How to sleep: The best method to cure insomnia – ancient practises v modern day solutions

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Ayurveda medicine is one of the world’s oldest holistic healing systems and was developed over 3,000 years ago in India. The Ayurveda guide to sleeping offers some interesting tips. Ayurveda experts at CGH Earth’s Kalari Rasayana in India, doctor Poornima Sreelal said: “In Ayurveda, the dosha is the biological energies found in the body and mind that govern all physical.

“The Tarpak Kapha is a sub-disha of water and nourishes the brain cells and facilitates a good nights sleep.

“Imbalance of this dosha causes poor nourishment of the brain cells leading to insomnia. A way to combat this is drinking a glass of rich milk with nutmeg before bedtime.

“The Sadhak Pitta is a sub-dosha of fire and is located in the heart. It controls emotions, desires and spirituality and an imbalance of this makes a person exhibit workaholic tendencies. Way to combat this is by having five soaked almonds before bedtime.

“The Prana Vata is a sub-dosha of air and is linked to insomnia, worry and anxiety. The Prana vata makes the nervous system sensitive and lead to insomnia. Ways to combat this is by washing your legs with warm water and massage your feet.”

On the subject of alternative medicine and treatment, the NHS said: “Some complementary and alternative medicines or treatments are based on principles and an evidence base that are not recognised by the majority of independent scientists. Others have been proven to work for a limited number of health conditions.”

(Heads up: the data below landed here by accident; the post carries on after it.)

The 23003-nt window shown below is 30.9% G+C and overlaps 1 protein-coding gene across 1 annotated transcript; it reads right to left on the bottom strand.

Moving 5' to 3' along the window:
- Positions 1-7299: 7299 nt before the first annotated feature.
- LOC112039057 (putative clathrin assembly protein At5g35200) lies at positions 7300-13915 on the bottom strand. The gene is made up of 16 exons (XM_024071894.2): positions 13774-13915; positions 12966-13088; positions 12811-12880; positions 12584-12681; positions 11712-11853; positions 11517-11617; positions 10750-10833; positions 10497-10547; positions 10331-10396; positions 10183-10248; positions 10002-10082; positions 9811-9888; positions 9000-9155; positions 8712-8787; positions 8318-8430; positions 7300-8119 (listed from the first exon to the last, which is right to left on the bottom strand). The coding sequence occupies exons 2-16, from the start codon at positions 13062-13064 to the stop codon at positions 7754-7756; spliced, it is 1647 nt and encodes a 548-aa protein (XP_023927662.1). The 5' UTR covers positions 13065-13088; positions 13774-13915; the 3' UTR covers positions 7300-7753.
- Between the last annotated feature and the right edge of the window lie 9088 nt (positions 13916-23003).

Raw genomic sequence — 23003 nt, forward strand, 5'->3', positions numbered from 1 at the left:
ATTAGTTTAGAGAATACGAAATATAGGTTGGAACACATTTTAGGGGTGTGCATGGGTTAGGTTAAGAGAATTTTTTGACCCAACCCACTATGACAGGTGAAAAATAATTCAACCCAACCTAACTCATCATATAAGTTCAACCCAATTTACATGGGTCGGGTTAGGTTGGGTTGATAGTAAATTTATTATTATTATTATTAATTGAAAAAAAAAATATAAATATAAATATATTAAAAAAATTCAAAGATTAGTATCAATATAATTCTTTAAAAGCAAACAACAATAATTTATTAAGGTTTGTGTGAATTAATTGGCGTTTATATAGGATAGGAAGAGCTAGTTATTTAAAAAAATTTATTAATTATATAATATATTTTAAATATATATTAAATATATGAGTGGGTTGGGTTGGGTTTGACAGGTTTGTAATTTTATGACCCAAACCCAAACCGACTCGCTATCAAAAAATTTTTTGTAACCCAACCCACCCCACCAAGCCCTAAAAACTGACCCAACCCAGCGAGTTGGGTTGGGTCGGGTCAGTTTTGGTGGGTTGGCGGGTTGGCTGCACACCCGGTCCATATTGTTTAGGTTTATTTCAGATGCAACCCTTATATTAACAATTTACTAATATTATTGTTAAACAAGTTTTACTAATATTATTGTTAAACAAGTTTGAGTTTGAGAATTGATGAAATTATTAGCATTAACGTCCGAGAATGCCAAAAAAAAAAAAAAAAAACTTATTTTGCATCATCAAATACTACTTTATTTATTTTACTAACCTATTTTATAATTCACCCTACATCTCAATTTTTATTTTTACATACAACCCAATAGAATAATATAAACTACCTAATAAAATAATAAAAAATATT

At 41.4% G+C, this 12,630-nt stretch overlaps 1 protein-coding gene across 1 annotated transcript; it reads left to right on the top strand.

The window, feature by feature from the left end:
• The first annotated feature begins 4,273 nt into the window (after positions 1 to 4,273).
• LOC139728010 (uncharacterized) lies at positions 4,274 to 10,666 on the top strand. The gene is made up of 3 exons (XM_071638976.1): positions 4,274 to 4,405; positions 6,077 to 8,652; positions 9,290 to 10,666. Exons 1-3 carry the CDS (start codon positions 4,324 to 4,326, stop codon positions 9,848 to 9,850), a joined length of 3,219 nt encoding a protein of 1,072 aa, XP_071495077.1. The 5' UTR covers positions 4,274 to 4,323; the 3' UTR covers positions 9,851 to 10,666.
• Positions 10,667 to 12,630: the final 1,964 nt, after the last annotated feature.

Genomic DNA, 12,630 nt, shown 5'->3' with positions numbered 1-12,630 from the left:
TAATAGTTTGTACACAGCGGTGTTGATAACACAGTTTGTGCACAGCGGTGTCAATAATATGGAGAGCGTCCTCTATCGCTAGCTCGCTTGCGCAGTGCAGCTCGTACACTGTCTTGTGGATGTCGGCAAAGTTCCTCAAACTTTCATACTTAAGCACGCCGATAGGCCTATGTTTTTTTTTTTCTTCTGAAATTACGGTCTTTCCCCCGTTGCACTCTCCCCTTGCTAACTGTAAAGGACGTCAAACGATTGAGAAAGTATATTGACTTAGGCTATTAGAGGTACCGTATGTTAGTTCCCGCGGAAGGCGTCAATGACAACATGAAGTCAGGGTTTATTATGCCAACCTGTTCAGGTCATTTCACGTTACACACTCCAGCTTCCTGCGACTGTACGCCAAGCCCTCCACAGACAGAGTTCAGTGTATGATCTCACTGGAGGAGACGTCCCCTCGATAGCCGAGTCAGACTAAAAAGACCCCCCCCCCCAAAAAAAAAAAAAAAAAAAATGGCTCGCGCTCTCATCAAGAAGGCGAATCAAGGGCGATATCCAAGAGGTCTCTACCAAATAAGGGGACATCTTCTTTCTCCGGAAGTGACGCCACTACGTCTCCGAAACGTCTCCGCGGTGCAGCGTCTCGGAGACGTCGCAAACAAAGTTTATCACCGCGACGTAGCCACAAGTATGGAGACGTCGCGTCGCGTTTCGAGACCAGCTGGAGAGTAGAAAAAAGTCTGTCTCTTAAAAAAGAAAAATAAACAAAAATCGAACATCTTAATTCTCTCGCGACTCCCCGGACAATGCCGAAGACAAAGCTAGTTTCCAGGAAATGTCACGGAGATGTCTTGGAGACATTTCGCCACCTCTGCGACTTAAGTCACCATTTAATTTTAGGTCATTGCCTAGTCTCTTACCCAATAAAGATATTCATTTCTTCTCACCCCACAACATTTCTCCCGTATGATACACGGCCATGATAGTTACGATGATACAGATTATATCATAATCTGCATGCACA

Temper UK managing director, Tobin James said: “High temperatures and still air at night can be torturous when we’re trying to get to sleep.

“It’s important to prepare and condition the sleeping environment as well as make adjustments to our lifestyle or routines in oder to beat the heat.”

James suggests ways to help combat the summer sleepless nights:

Cotton sheets and sleepwear

Ditch the nylon, polyester or silk sheets for a thin cotton alternative as cotton is lightweight, more breathable and will absorb moisture.

Ventilate

Keeping air circulating is key to staying cool in summer, no matter what the time of day. Open windows at night to keep air flowing. A fan is a great temporary solution to cooling your environment in warmer weather.

Make your own cold air

Place a bowl of ice in front of your fan. Rather than moving the warm air in the room around, the ice will cool the air being circulated.

Nightime spritz

If you often wake up hot and bothered during the night then a cool facial mist or a hydration spray will help.

Leave it in the fridge before bedtime and leave on the nightstand for instant relief.

Eat light

Try and make sure your evening meals are smaller in summer as our bodies use more energy to digest a large and heavy meal which means more metabolic heat when we sleep.

The NHS suggests “Go to bed and wake up at the same time, relax at least one hour before bed and exercise regularly during the day.”

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